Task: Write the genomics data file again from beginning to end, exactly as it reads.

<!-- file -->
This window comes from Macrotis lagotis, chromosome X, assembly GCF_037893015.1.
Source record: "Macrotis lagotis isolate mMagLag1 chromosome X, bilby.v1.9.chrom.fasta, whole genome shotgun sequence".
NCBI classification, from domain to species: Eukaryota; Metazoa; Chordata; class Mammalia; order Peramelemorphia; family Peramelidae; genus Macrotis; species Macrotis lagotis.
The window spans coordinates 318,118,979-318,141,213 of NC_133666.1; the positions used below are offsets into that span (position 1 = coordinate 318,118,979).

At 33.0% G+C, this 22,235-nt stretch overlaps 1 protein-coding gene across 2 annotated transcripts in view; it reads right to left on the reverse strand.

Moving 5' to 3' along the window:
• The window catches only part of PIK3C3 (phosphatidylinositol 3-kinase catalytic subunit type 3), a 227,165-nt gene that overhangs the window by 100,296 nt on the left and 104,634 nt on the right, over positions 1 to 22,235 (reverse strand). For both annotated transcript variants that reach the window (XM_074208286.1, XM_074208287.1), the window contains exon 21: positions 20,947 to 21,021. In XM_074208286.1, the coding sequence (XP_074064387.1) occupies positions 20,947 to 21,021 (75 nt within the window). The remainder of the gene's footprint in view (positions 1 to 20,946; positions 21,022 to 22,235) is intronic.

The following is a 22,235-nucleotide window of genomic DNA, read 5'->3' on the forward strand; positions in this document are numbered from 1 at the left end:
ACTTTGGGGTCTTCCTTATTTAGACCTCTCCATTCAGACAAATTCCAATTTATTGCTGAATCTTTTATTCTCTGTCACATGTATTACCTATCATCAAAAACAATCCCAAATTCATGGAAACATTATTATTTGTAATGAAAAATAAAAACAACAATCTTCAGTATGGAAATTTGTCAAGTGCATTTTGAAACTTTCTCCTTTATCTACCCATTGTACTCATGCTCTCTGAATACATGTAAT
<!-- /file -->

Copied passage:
This window comes from Macrotis lagotis, chromosome X, assembly GCF_037893015.1.
Source record: "Macrotis lagotis isolate mMagLag1 chromosome X, bilby.v1.9.chrom.fasta, whole genome shotgun sequence".
NCBI classification, from domain to species: Eukaryota; Metazoa; Chordata; class Mammalia; order Peramelemorphia; family Peramelidae; genus Macrotis; species Macrotis lagotis.
The window spans coordinates 318,118,979-318,141,213 of NC_133666.1; the positions used below are offsets into that span (position 1 = coordinate 318,118,979).

At 33.0% G+C, this 22,235-nt stretch overlaps 1 protein-coding gene across 2 annotated transcripts in view; it reads right to left on the reverse strand.

Moving 5' to 3' along the window:
• The window catches only part of PIK3C3 (phosphatidylinositol 3-kinase catalytic subunit type 3), a 227,165-nt gene that overhangs the window by 100,296 nt on the left and 104,634 nt on the right, over positions 1 to 22,235 (reverse strand). For both annotated transcript variants that reach the window (XM_074208286.1, XM_074208287.1), the window contains exon 21: positions 20,947 to 21,021. In XM_074208286.1, the coding sequence (XP_074064387.1) occupies positions 20,947 to 21,021 (75 nt within the window). The remainder of the gene's footprint in view (positions 1 to 20,946; positions 21,022 to 22,235) is intronic.

The following is a 22,235-nucleotide window of genomic DNA, read 5'->3' on the forward strand; positions in this document are numbered from 1 at the left end:
ACTTTGGGGTCTTCCTTATTTAGACCTCTCCATTCAGACAAATTCCAATTTATTGCTGAATCTTTTATTCTCTGTCACATGTATTACCTATCATCAAAAACAATCCCAAATTCATGGAAACATTATTATTTGTAATGAAAAATAAAAACAACAATCTTCAGTATGGAAATTTGTCAAGTGCATTTTGAAACTTTCTCCTTTATCTACCCATTGTACTCATGCTCTCTGAATACATGTAAT